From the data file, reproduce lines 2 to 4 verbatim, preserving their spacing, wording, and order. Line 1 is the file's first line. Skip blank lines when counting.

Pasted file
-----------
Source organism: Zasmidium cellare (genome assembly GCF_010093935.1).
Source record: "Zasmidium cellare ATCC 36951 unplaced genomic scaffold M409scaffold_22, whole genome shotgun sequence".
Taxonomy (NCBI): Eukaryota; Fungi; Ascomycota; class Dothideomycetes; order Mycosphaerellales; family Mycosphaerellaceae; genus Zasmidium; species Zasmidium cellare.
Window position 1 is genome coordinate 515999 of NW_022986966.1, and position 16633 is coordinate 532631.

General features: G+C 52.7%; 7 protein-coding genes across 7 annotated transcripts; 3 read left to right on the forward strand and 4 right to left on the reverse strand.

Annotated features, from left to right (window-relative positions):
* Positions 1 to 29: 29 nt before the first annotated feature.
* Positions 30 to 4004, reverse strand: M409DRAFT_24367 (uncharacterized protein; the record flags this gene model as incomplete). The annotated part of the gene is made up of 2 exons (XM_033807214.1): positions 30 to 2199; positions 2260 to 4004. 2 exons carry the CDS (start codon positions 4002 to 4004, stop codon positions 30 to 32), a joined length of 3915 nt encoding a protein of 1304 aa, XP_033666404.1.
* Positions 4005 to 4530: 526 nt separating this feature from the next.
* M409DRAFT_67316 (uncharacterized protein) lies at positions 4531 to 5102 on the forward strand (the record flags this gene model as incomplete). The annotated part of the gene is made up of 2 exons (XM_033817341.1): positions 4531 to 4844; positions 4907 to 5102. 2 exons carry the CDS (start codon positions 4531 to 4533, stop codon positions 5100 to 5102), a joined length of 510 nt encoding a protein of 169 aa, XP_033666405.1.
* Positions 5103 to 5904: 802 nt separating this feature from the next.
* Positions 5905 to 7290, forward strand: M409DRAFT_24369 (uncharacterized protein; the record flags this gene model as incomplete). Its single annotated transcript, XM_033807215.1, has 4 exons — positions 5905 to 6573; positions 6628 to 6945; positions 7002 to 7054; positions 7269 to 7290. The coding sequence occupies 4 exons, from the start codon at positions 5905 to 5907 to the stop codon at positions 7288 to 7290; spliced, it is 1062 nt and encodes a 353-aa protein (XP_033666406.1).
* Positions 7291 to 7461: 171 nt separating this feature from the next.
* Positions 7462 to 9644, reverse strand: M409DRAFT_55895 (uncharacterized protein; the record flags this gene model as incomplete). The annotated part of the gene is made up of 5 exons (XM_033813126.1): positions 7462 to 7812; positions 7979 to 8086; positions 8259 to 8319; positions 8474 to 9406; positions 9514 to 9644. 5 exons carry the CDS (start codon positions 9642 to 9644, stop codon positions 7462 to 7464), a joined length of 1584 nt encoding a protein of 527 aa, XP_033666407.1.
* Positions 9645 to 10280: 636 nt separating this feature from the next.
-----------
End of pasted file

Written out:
Source record: "Zasmidium cellare ATCC 36951 unplaced genomic scaffold M409scaffold_22, whole genome shotgun sequence".
Taxonomy (NCBI): Eukaryota; Fungi; Ascomycota; class Dothideomycetes; order Mycosphaerellales; family Mycosphaerellaceae; genus Zasmidium; species Zasmidium cellare.
Window position 1 is genome coordinate 515999 of NW_022986966.1, and position 16633 is coordinate 532631.